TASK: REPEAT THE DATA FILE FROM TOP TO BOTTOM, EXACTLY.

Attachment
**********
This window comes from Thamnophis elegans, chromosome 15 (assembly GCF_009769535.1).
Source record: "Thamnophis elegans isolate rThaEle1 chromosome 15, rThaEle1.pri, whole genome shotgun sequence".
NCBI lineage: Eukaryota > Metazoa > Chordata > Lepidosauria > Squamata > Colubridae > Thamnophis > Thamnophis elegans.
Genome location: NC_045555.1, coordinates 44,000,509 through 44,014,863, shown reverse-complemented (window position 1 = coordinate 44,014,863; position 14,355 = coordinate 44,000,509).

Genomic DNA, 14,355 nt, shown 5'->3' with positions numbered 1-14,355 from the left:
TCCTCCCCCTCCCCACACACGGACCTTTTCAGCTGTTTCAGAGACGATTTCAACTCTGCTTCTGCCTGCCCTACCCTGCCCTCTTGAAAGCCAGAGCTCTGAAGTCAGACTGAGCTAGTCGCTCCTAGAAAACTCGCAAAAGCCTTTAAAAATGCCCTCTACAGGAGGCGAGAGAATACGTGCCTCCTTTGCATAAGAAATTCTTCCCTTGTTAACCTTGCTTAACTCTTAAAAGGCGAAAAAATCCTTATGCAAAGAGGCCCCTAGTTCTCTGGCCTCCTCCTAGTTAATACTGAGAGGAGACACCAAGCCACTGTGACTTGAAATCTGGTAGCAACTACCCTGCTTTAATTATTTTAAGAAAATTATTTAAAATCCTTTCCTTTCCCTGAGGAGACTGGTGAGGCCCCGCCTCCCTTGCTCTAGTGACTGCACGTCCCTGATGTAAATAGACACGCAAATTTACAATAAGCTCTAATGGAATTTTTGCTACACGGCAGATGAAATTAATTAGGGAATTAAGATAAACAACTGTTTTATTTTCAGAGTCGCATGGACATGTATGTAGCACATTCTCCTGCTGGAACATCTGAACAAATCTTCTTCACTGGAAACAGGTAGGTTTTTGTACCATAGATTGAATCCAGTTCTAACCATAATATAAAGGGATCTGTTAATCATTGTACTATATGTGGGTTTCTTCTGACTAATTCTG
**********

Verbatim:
This window comes from Thamnophis elegans, chromosome 15 (assembly GCF_009769535.1).
Source record: "Thamnophis elegans isolate rThaEle1 chromosome 15, rThaEle1.pri, whole genome shotgun sequence".
NCBI lineage: Eukaryota > Metazoa > Chordata > Lepidosauria > Squamata > Colubridae > Thamnophis > Thamnophis elegans.
Genome location: NC_045555.1, coordinates 44,000,509 through 44,014,863, shown reverse-complemented (window position 1 = coordinate 44,014,863; position 14,355 = coordinate 44,000,509).

Genomic DNA, 14,355 nt, shown 5'->3' with positions numbered 1-14,355 from the left:
TCCTCCCCCTCCCCACACACGGACCTTTTCAGCTGTTTCAGAGACGATTTCAACTCTGCTTCTGCCTGCCCTACCCTGCCCTCTTGAAAGCCAGAGCTCTGAAGTCAGACTGAGCTAGTCGCTCCTAGAAAACTCGCAAAAGCCTTTAAAAATGCCCTCTACAGGAGGCGAGAGAATACGTGCCTCCTTTGCATAAGAAATTCTTCCCTTGTTAACCTTGCTTAACTCTTAAAAGGCGAAAAAATCCTTATGCAAAGAGGCCCCTAGTTCTCTGGCCTCCTCCTAGTTAATACTGAGAGGAGACACCAAGCCACTGTGACTTGAAATCTGGTAGCAACTACCCTGCTTTAATTATTTTAAGAAAATTATTTAAAATCCTTTCCTTTCCCTGAGGAGACTGGTGAGGCCCCGCCTCCCTTGCTCTAGTGACTGCACGTCCCTGATGTAAATAGACACGCAAATTTACAATAAGCTCTAATGGAATTTTTGCTACACGGCAGATGAAATTAATTAGGGAATTAAGATAAACAACTGTTTTATTTTCAGAGTCGCATGGACATGTATGTAGCACATTCTCCTGCTGGAACATCTGAACAAATCTTCTTCACTGGAAACAGGTAGGTTTTTGTACCATAGATTGAATCCAGTTCTAACCATAATATAAAGGGATCTGTTAATCATTGTACTATATGTGGGTTTCTTCTGACTAATTCTG